“Hoy No Circula” or No Circulation Program ordered in Mexico City is effective in reducing pollution peaks, such as those recorded in recent weeks, but is insufficient to address the long-term environmental problems of the metropolis, says Carlos Dora, coordinator of the Department of Public Health and Environment of the World Health Organization.

"When there is too much pollution, acute and feasible measures are taken, they are aimed to reduce pollution peaks and their impact on health in emergency situations," says Carlos Dora in an interview with El Universal.

"The most important thing is to reduce long-term exposure, which is the cause of most deaths from air pollution and we need more measures for that," he added.

The Brazilian expert argues that in order to reduce pollution from vehicular traffic is necessary to promote clean transport systems, such as Metro, Metrobus, trolleybus and tram.

He also recommends eliminating lead and sulfur from gasoline, using fiscal instruments to promote clean energy, discourage the use of polluting fuels and reinforce the control measures of emissions testing centers.

"It's not enough to have efficient emissions testing centers and clean engines, but also clean fuels," he said.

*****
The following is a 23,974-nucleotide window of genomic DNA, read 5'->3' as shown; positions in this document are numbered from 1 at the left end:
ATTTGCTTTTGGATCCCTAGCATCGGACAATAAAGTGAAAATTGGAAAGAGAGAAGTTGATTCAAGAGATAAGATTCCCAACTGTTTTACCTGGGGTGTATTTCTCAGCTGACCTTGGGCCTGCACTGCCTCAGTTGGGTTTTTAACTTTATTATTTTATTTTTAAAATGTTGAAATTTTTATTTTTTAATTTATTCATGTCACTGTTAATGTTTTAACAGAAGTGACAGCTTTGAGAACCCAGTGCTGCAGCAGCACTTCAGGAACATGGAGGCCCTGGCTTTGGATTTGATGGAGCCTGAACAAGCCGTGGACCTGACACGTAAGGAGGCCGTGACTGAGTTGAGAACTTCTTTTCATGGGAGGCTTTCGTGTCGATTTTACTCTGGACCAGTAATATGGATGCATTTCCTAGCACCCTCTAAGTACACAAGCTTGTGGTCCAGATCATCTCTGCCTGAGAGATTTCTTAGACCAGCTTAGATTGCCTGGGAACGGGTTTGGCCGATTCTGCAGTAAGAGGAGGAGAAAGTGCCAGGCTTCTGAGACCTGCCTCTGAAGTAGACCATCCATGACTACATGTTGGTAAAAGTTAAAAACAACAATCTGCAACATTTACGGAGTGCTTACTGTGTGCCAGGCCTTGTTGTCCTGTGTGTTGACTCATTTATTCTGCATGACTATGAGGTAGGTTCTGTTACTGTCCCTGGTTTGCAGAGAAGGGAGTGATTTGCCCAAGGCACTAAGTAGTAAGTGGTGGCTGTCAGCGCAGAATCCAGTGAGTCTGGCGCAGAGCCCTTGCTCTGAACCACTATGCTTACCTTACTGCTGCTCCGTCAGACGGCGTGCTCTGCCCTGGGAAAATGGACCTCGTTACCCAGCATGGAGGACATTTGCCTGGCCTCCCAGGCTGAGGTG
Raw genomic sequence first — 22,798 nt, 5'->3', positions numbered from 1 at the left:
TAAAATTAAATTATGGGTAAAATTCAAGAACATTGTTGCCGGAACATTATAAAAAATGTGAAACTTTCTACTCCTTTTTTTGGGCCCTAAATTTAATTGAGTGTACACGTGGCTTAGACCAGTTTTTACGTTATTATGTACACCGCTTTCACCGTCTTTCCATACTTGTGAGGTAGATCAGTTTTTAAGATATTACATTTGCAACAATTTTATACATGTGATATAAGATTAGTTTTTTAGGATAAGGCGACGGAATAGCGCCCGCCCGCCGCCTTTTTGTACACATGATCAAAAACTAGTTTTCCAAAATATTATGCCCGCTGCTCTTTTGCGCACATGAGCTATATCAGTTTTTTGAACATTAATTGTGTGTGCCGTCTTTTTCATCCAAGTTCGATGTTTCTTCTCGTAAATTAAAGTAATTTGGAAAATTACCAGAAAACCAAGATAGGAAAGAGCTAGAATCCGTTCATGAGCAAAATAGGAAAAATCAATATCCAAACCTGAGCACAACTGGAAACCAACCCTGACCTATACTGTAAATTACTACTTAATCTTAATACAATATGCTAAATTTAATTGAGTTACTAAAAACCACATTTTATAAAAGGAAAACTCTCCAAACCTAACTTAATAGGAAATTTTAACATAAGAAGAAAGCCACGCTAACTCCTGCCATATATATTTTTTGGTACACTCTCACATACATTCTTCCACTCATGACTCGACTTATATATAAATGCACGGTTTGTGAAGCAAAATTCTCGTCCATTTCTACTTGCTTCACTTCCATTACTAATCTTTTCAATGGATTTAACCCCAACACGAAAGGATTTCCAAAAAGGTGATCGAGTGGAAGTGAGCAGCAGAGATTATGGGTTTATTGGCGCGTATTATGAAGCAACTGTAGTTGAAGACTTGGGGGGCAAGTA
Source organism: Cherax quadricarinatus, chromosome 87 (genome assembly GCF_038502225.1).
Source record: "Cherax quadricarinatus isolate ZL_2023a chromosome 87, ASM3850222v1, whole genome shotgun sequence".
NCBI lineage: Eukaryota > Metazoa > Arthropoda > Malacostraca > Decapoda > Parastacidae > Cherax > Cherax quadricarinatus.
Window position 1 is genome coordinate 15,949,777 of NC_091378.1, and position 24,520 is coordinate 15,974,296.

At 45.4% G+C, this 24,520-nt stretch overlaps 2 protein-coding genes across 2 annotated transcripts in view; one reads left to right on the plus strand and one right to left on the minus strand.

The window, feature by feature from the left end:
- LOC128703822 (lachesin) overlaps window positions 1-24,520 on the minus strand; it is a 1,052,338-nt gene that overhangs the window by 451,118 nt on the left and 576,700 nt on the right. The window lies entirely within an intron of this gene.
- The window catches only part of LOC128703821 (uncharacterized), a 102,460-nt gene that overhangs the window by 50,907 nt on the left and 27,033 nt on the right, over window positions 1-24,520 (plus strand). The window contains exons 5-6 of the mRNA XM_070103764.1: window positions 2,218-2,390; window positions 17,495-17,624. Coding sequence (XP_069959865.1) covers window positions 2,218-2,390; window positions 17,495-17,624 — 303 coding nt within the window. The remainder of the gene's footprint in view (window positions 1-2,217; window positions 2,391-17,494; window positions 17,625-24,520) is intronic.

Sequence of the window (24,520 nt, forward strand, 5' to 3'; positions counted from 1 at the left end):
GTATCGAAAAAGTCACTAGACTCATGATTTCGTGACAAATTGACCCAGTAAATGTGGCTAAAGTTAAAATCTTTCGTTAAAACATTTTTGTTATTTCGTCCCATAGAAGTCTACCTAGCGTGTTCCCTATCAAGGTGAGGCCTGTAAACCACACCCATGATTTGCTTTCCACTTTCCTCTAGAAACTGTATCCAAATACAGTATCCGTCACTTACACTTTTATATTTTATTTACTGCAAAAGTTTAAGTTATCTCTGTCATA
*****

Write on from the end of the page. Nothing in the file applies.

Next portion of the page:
He considers that it's necessary to restore the urban space for pedestrians as in Stockholm, where the first frame of the city is closed to vehicular traffic; the measure drastically reduced pollution and diseases.

Regarding taxis and minibuses, he says that the city needs clean public transport driven by gas or electricity, as in some European cities.

In addition, he recommends addressing other pollution sources such as the mishandling of waste and the use of firewood and charcoal in the kitchen; for example, he says that in some cities in India, coal generates 25% of urban pollution.

The expert says that pollution is a major cause of death among the world population. The WHO estimated that 85,700 people died in 2014 in Mexico due to pollution.

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